One of the main reasons why women lag behind in leadership is that they are less likely to have extensive networks to support and promote them as potential leaders, writes Beryl De Souza

Some people question the need for having a network for Women Leaders. But I think it can be an important platform for women to offer support and guidance and help nurture each other’s talents.

Beryl De Souza

Beryl De Souza

For a lot of women the locker room chat or beer after work does not factor into their timetable. So how else can they collaborate other than through the networks?

The expertise in the network and peer support that can be offered means all individuals are able to share their defeats and triumphs.

More importantly, there is also an ability to collaborate on recurrent problems and find solutions.

‘For a lot of women the locker room chat does not factor into their timetable’

There is that sense of togetherness when you have women in a room sharing stories; and openness in discussing family, work, wellbeing and career issues that is uplifting.

A lot of this, of course, is dependent on who is in the network, how the network connects in the sense of who you talk to and what you achieve.

Balancing resources

My experiences of networks are organisational – Medical Women’s Federation, the British Medical Association’s Women in Academic Medicine, and the Women in Surgery group. All are different women networks but with similar challenges for women in the medical workforce.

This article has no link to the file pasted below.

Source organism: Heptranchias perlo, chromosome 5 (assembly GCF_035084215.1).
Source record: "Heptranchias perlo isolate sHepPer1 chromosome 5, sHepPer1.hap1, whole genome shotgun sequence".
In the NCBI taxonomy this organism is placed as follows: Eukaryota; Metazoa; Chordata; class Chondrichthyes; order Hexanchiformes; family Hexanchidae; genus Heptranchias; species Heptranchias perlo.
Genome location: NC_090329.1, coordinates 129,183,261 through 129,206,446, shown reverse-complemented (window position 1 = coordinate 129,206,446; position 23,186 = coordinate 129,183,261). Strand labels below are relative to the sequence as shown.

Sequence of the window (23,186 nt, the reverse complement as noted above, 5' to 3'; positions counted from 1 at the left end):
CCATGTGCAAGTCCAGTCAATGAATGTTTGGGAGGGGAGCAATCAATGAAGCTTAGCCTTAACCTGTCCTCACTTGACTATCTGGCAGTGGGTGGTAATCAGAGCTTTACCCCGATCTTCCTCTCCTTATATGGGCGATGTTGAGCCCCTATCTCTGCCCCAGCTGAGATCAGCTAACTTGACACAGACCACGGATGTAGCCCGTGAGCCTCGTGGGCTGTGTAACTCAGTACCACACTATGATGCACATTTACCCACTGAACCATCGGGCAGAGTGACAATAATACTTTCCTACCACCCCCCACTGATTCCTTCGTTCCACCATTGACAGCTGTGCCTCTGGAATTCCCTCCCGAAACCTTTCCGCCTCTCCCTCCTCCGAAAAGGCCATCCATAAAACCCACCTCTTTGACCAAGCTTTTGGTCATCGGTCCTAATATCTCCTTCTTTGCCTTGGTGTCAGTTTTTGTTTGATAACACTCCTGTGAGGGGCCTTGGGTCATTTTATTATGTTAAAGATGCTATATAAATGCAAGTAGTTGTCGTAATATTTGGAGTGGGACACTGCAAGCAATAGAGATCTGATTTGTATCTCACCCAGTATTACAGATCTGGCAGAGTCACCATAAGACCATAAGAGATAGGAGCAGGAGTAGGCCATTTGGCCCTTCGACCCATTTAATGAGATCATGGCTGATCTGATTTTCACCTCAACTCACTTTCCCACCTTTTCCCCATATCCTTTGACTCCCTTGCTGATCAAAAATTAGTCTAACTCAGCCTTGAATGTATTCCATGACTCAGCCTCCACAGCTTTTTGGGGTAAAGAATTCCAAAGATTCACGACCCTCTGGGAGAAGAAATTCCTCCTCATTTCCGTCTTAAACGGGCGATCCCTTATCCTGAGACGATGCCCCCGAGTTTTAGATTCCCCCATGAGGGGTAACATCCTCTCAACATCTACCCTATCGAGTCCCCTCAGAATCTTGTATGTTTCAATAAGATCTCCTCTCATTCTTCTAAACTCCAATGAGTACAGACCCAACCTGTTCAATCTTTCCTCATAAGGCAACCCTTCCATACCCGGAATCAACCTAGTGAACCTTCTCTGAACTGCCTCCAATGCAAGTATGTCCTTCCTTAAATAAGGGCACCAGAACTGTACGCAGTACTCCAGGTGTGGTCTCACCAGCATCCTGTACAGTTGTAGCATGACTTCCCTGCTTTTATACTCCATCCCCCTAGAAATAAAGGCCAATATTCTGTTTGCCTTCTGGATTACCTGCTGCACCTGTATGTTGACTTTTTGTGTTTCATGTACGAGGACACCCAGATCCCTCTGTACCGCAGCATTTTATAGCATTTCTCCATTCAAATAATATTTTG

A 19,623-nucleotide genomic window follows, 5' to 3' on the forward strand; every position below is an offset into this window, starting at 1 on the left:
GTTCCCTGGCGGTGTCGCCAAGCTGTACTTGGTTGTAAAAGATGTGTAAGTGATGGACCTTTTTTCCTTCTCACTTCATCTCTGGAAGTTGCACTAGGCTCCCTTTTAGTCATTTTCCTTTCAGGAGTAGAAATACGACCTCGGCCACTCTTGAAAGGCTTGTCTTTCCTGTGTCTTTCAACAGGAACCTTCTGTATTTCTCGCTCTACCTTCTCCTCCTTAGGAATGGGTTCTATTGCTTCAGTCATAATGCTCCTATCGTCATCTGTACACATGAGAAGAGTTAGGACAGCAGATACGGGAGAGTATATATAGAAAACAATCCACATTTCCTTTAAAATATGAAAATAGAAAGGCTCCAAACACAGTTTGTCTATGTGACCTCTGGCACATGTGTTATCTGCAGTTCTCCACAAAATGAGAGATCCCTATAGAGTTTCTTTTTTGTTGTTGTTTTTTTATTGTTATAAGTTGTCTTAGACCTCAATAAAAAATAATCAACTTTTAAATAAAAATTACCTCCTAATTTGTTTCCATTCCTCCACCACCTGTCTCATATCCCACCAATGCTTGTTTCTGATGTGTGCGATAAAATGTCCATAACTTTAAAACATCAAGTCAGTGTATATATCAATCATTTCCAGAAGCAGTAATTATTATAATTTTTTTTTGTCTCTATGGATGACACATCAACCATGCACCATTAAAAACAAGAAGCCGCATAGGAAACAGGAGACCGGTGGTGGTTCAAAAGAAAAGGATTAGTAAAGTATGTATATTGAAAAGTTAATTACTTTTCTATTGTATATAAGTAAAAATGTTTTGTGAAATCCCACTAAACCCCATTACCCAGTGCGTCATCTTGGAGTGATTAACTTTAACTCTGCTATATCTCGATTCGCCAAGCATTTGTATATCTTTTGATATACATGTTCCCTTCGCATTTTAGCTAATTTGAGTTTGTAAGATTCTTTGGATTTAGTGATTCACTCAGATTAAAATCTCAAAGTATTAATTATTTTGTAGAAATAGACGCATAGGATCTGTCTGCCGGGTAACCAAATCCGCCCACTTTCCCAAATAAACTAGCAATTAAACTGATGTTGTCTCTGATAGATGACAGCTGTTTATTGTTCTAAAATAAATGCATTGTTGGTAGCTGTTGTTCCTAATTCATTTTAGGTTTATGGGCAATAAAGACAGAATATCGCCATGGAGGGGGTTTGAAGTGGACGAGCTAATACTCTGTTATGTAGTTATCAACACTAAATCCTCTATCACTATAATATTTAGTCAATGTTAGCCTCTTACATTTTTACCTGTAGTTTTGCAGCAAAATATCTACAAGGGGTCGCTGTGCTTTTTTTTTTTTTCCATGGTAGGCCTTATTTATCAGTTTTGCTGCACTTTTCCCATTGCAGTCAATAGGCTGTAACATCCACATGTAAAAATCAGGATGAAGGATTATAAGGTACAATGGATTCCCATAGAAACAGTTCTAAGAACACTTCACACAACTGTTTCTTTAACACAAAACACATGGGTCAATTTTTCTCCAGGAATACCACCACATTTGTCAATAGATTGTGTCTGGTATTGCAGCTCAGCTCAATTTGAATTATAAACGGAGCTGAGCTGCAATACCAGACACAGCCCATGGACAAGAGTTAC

There are training issues especially if you’re working part time; or perhaps career choice issues particularly in my field where the perception is that surgery is difficult for women. Then as one get more established in the profession, there are challenges such as how to progress in the face of scarce recognition.

It saddens me when I come across women who feel that they are not good enough because they do not identify themselves as being competent and smart.

‘Women lag behind in leadership because they are less likely to have extensive networks to support’

A research from Stanford University identified the ideal make up of a network as “part pack rat, part librarian and part Good Samaritan”.

The pack rat brings documents and resources collected over a long career that can be tapped to create new ideas and connections; the librarian brings the latest data and pertinent information; the Good Samaritan, though, might be the most integral player - she’s there to help out at every turn.

This combination is the best balance of resources, information and good intentions to make a network not just functional, but beneficial to all members.

It is known that a key reason why women lag behind in leadership is that they are less likely to have extensive networks to support and promote them as potential leaders.

HSJ Women Leaders network provides a useful forum where talented and knowledgeable members can develop relationships, with common aims to support women in health and social care.

Indeed, a network where the connections can share experiences and work towards common goals, goodwill, commitment and interests is much needed.

Beryl De Souza is honorary clinical lecturer in plastic surgery at Imperial College London and honorary secretary of the Medical Women’s Federation